(ANIMAL TESTING) In a ceremony earlier this month, LUSH, a vegan-friendly cosmetics line, announced the winners for their LUSH Prize, a series of awards given to organizations and individuals who are promoting the use of non-animal research and advancing the cause against animal testing. This year, PETA won the LUSH Prize for Public Awareness for their anti-animal testing projects.

PETA’s Laboratory Investigations Department has led many successful campaigns in the last year against animal testing practices including convincing several airlines to stop transporting primates to labs and bringing attention to horrific brain experiments on cats at the University of Wisconsin–Madison. Read on for more on the awards and PETA’s record of protecting animals from harmful and unncessary experimentation. — Global Animal

With PETA help, India has become the most recent country to ban cosmetic testing on animals. Photo Credit: The Hindu
With PETA help, India has become the most recent country to ban cosmetic testing on animals. Photo Credit: The Hindu

PETA

PETA’s Laboratory Investigations Department (LID) received the prestigious LUSH Prize Public Awareness Award in a London ceremony last night.

PETA’s LID team of scientists, educators, attorneys, and researchers exposes cruelty to animals in laboratories and advocates for replacing the use of animals in experiments, product tests, and education with modern non-animal technology.

The award recognizes PETA’s work to end the abuse of animals in laboratories by educating and mobilizing the public through undercover investigations, whistleblower exposés, thought-provoking advertisements, scientific research, company shareholder resolutions, corporate negotiations, online campaigns, and colorful protest actions.

The LUSH Prize specifically recognized PETA’s recent campaigns to expose and end the use of animals in horrific military training exercises in the U.S. and the EU, convince major airlines to stop transporting primates to laboratories, and uncover invasive brain experiments on cats at the University of Wisconsin–Madison. PETA was also acknowledged for its peer-reviewed research showing a significant increase in the public’s opposition to animal experimentation, which now stands at more than 40 percent among the general public and more than 50 percent among women and young adults.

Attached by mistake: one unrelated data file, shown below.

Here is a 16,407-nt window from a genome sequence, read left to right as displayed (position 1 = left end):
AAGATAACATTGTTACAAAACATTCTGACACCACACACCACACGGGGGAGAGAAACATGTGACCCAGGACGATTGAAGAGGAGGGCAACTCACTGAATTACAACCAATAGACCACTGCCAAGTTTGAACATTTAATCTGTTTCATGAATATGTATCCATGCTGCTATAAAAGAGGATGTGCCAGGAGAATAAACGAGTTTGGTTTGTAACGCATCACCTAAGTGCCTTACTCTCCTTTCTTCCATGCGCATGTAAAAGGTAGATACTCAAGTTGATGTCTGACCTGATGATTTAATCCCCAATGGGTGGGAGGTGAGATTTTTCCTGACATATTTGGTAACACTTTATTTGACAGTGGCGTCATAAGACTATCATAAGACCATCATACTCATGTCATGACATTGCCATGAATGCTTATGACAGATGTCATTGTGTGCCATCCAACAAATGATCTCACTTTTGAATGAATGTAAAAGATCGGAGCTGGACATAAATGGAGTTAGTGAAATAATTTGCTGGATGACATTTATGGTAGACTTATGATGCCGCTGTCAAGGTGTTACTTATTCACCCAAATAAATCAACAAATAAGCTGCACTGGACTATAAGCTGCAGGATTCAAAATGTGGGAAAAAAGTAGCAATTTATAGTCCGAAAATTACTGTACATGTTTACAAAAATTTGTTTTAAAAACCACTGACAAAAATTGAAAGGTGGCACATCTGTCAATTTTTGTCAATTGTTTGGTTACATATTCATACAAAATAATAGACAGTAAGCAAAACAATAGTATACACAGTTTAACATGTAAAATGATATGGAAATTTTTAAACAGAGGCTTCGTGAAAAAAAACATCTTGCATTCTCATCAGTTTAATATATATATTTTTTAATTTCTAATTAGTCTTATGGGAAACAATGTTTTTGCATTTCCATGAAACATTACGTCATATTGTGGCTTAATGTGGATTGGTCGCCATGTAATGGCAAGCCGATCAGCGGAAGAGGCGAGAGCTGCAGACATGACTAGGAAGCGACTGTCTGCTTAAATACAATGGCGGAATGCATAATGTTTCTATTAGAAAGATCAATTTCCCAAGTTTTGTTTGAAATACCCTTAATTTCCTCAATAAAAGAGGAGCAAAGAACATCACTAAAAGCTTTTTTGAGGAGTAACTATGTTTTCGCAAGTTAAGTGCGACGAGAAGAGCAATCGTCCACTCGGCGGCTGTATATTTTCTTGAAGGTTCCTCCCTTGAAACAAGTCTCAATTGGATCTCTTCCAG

LID Director Justin Goodman accepted the trophy and the prize of $40,000 on the group’s behalf. Photos from the event are available here and here.

“Since its landmark Silver Spring monkeys case in 1981, PETA has been dedicated to exposing the horrific abuse of animals in laboratories and mobilizing the public to help end it,” Goodman says. “Now more than ever, the public knows that experiments on animals are cruel and ineffective and that superior non-animal research methods exist, and we’re finally seeing government regulations and corporate policies evolve to reflect that.”

In the past year, because of PETA’s public campaigns, the U.S. Army issued a new policy scaling back its use of animals in deadly training drills, five of the last seven major airlines still shipping monkeys to laboratories ended the practice and people have sent more than 5 million protest e-mails about animal-experimentation issues through PETA’s website.

LUSH—which never tests products on animals and marks its vegan items with a bright green “V”—awards $400,000 each year to individuals and organizations working to end animal testing. The LUSH Prize is the biggest monetary award in the animal-free testing industry.

For more information, please visit PETA.org or LUSHPrize.org.

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